, Volume 14, Issue 1–2, pp 263–274 | Cite as

Mercury Levels in Mink (Mustela vison) and River Otter (Lontra canadensis) from Northeastern North America

  • David E. YatesEmail author
  • David T. Mayack
  • Kenneth Munney
  • David C. Evers
  • Andrew Major
  • Taranjit Kaur
  • Robert J. Taylor


Aquatic ecosystems have received mercury released from anthropogenic sources. The northeast region of North America is at especially high risk because of local and regional emission sources, prevailing wind patterns, and certain hydrological and biogeochemical features. Here we examine regional variation in total mercury (Hg) in brain, liver, and fur from otter and mink collected across New York, New England, and Nova Scotia. Gender and age are examined as factors potentially affecting Hg tissue levels. In addition, temporal relationships are analyzed for New York as well as correlative relationships for tissues from Maine. Animals were collected from 1982 to 2003, mostly from licensed trappers. Liver was the only tissue from otter that exhibited significant regional variation (New York versus Maine) in Hg concentration. Mercury concentration was significantly related to age but not to gender for otter. All tissues in mink exhibited significant, but inconsistent, regional variation in total Hg concentration, with the highest mean Hg concentration in liver samples from Massachusetts/Connecticut. Female mink had significantly greater Hg concentrations in liver than males. Total Hg concentration in the liver of both otter and mink from New York decreased significantly with time. Correlations among tissues for Hg concentration were stronger for male and female mink and male otter than female otter from Maine.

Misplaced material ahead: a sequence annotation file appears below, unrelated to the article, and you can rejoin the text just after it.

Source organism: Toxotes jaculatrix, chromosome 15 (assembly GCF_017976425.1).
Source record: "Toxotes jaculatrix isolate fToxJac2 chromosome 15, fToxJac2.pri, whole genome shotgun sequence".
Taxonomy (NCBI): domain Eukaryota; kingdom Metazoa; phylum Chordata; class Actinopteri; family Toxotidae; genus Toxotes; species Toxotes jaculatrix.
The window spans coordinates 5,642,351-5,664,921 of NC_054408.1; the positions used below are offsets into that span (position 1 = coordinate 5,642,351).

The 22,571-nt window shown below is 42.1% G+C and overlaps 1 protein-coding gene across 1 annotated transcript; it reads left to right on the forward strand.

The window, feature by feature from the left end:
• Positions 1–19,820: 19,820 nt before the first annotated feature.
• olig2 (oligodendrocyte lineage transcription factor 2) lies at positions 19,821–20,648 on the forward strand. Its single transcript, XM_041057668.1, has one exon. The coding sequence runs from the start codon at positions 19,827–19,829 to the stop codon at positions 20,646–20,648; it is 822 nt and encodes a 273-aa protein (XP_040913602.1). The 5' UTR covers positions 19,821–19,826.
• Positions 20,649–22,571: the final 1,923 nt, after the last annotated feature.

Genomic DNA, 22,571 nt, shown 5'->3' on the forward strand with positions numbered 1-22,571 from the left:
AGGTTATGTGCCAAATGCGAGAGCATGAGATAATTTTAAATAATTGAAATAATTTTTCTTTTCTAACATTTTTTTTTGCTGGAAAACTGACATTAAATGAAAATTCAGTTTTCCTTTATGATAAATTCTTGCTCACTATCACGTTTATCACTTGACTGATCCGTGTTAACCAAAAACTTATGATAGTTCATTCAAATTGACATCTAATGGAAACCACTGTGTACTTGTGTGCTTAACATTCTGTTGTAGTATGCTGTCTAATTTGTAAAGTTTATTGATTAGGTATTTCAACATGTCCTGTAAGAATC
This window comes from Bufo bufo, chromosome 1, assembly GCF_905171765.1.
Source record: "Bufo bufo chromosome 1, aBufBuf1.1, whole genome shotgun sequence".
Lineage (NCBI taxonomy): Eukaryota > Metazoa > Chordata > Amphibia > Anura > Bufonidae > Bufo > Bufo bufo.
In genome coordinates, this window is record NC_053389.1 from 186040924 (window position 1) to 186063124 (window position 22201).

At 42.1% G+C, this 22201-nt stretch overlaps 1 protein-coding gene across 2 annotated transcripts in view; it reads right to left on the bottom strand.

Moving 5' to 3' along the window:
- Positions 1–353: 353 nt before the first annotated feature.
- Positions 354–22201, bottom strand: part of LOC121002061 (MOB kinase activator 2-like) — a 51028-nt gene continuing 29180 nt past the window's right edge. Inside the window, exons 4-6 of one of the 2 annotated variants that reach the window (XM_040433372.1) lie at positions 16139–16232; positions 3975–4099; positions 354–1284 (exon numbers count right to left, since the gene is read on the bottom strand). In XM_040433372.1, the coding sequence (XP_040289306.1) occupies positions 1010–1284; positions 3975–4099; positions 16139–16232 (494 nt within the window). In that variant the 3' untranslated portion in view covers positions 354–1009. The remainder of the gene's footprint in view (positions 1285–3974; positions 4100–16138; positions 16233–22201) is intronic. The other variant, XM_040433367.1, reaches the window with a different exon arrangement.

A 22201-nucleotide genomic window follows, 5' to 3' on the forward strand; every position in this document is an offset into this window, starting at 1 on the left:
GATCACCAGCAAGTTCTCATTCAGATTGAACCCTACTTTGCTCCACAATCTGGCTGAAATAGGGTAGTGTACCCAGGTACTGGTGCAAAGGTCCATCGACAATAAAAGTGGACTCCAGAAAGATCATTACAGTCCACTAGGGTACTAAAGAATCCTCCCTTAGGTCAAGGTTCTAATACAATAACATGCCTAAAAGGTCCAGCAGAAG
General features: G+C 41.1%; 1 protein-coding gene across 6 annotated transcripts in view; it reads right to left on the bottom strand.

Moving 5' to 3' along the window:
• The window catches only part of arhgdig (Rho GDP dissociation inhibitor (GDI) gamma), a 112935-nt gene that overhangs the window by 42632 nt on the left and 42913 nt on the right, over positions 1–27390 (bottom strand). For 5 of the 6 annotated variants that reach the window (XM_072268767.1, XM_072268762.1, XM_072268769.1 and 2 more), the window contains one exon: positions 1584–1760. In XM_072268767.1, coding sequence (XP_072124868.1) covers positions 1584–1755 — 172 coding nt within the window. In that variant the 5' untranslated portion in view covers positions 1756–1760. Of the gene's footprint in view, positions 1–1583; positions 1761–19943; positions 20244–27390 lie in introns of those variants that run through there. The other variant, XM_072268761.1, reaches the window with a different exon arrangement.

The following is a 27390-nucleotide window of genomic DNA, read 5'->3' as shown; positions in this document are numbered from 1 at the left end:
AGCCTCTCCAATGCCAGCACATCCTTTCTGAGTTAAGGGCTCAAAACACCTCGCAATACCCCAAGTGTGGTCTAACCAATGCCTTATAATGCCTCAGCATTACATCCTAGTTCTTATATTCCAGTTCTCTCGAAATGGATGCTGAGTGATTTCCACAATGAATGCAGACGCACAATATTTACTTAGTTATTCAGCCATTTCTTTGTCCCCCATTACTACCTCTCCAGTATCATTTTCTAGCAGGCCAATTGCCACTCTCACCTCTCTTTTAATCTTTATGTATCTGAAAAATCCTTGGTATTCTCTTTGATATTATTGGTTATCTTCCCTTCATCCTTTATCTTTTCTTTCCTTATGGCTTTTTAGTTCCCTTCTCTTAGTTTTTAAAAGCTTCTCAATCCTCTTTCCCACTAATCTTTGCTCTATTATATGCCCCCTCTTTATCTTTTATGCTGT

mink otter mercury methylmercury gender age 


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Copyright information

© Springer Science+Business Media, Inc. 2005

Authors and Affiliations

  • David E. Yates
    • 1
    • 6
    Email author
  • David T. Mayack
    • 2
  • Kenneth Munney
    • 3
  • David C. Evers
    • 1
  • Andrew Major
    • 3
  • Taranjit Kaur
    • 4
  • Robert J. Taylor
    • 5
  1. 1.BioDiversity Research InstituteUSA
  2. 2.New York State Department of Environmental ConservationGloversvilleUSA
  3. 3.U.S. Fish and Wildlife ServiceConcordUSA
  4. 4.Virginia Polytechnic Institute and State UniversityBlacksburgUSA
  5. 5.Trace Element Research LabTexas A&M UniversityCollege StationUSA
  6. 6.Antioch New England Graduate SchoolKeeneUSA

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